Manuel Mondragón

Manuel Mondragón
Manuel Mondragón
Born 1859
Ixtlahuaca, State of Mexico
Died 1952
(Aged 93)
San Sebastián, Spain
Allegiance Flag of Mexico (1864-1867).svg Mexico
Years of service 1880 - 1914
Rank General de División
Commands held Secretario de Guerra y Marina
Battles/wars Mexican Revolution
Awards Légion d'honneur
Relations artist/poet Carmen Mondragón (Nahui Ollin)

Manuel Mondragón was a Mexican military officer who played a prominent role in the Mexican Revolution. He was born in Ixtlahuaca, State of Mexico in 1859 and died in exile in Spain in 1952. He graduated from the Mexican Military Academy as an artillery officer in 1880. He designed the first semi-automatic rifle and automatic rifle of the world, the Mondragon rifle, and a 75mm howitzer. General Mondragón was father of artist and poet Carmen Mondragón, better known as Nahui Ollin.



As an adolescent Mondragón entered the Military Academy of Chapultepec, where he specialised in artillery. Upon finishing his studies, he worked developing military materiel. He modified the French 75mm howitzer, earning a name for himself among Porfirist military circles. He perfected a repeating rifle and a 75mm howitzer (the Saint Chaumond-Mondragón), both of which still bear his name. In 1904 he wrote a manual Description and employment of the instruments for preparing and executing fires, and in 1910 Description of rapid-fire 75mm materiel. In 1907 he was named Director of the Department of Artillery.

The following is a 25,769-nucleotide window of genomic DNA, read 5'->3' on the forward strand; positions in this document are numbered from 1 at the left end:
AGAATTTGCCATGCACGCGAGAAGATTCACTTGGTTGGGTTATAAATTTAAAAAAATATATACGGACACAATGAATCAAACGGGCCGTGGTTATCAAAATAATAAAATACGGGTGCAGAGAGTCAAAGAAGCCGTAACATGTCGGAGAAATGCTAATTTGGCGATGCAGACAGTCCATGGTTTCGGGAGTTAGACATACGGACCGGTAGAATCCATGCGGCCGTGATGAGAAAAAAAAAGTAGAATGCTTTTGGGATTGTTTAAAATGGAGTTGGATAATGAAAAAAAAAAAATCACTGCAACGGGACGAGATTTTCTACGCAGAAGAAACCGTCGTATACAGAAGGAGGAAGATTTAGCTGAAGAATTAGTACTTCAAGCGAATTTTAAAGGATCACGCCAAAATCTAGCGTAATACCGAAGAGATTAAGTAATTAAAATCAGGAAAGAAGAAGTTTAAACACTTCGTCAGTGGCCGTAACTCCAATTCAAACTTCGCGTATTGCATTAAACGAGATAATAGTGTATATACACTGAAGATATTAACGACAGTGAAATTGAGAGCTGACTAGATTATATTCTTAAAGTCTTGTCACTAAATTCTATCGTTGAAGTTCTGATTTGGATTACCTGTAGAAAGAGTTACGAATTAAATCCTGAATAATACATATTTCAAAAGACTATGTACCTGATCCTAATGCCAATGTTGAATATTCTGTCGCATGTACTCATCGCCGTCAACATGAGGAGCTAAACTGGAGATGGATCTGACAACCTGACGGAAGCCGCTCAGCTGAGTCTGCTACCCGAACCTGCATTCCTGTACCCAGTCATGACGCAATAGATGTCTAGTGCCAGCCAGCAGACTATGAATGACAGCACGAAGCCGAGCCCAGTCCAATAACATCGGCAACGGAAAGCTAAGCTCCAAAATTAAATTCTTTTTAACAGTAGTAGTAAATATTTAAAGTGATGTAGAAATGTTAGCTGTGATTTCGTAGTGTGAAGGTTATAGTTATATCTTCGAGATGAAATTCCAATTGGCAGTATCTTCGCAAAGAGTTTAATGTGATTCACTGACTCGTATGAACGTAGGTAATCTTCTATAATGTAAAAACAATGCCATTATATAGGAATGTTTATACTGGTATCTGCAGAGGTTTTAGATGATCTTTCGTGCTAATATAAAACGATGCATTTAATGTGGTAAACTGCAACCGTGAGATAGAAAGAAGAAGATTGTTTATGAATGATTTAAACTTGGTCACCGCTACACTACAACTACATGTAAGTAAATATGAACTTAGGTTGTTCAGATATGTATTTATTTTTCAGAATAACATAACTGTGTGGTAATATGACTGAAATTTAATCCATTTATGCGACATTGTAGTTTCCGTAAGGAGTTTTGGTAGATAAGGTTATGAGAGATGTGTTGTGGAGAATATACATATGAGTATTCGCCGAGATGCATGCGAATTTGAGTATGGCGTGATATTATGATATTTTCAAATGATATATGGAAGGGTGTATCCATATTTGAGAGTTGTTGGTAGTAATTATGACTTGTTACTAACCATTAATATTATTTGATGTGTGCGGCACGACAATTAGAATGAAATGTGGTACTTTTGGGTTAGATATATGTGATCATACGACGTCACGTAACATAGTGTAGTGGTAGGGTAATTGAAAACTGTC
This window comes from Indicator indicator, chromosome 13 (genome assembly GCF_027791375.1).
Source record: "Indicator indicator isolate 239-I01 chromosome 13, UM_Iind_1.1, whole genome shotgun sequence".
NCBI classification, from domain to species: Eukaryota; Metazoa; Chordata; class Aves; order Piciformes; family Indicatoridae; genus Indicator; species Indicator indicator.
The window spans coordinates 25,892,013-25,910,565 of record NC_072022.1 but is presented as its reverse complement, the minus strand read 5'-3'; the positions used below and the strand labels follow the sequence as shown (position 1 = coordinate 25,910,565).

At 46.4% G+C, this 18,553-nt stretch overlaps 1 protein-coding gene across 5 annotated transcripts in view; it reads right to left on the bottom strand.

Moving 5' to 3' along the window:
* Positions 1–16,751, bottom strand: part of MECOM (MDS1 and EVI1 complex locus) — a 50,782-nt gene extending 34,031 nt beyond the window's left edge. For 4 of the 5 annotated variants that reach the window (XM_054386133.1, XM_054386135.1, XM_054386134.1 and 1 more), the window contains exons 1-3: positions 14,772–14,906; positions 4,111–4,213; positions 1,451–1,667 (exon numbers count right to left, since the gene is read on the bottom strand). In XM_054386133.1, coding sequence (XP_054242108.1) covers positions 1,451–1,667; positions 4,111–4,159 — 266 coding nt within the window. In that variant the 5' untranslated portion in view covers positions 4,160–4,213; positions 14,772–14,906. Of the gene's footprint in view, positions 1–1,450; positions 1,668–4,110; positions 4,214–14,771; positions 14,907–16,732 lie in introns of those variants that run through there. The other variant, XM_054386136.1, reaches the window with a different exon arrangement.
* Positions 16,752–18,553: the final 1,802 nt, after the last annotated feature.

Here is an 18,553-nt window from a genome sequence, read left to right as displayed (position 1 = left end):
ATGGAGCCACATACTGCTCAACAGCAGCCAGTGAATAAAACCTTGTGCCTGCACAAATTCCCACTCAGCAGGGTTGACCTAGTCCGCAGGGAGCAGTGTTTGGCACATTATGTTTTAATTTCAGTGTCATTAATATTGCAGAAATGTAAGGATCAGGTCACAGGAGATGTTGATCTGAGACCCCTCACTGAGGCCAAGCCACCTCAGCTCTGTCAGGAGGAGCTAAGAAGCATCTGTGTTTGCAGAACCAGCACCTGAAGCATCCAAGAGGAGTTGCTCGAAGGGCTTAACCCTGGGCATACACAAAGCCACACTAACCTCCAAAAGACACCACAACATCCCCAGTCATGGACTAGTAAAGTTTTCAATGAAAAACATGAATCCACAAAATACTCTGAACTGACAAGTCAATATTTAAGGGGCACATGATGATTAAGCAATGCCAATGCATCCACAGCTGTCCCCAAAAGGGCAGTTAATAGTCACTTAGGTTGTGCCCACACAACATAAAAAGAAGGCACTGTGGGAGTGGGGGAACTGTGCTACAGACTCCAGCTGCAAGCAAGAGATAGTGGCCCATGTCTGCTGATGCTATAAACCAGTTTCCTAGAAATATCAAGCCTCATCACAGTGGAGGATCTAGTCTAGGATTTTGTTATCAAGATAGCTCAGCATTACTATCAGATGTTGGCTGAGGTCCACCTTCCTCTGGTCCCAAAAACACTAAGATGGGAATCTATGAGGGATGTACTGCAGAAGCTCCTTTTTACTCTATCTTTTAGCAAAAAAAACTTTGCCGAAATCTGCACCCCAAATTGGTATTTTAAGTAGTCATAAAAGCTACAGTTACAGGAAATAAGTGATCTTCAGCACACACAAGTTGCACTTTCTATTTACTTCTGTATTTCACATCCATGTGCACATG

He initiated a project on military organic law, based on mandatory military service, and as professor of the Military Academy released a work in 1910 entitled Defense of the Coasts. The artillery at the ports of Salina Cruz on the Pacific and Puerto México on the Gulf are due to his efforts.

As a military officer during the Porfirato, he worked against the Maderista movement. In September 1911, he took leave from the Federal Army, but in 1913 returned, reincorporated in the army to support Gregorio Ruiz in the anti-Maderista rebellion of the Decena trágica. He is suspected of having assassinated the Mexican President Francisco I. Madero and his Vice-President José María Pino.


At the side of Bernardo Reyes and Félix Díaz, Mondragón assisted in the start of the rebellion and coup against Francisco I. Madero. He allied with General Victoriano Huerta as Madero was obliged to renounce the presidency, thus frustrating the start of a new democratic direction in the country. Upon Huerta's assumption of the presidency, Mondragón was named Secretary of War and the Navy. He served in this position only a short time, as in June he resigned amid accusations from prominent Huertist politicians and public opinion of his culpability in the advance of revolutionary forces, due to his incompetence and poor planning in the campaign against them.


Following these accusations, Victoriano Huerta expelled Mondragón from Mexico, heeding the remour of a plot to overthrow him. Mondragón left for Spain, where the government of France awarded him the Légion d'honneur. General Manuel Mondragón died in San Sebastián in 1952.


  • Francisco Naranjo. Diccionario biográfico Revolucionario. Imprenta Editorial "Cosmos", Mexico, 1935. ISBN 968-805-293-0

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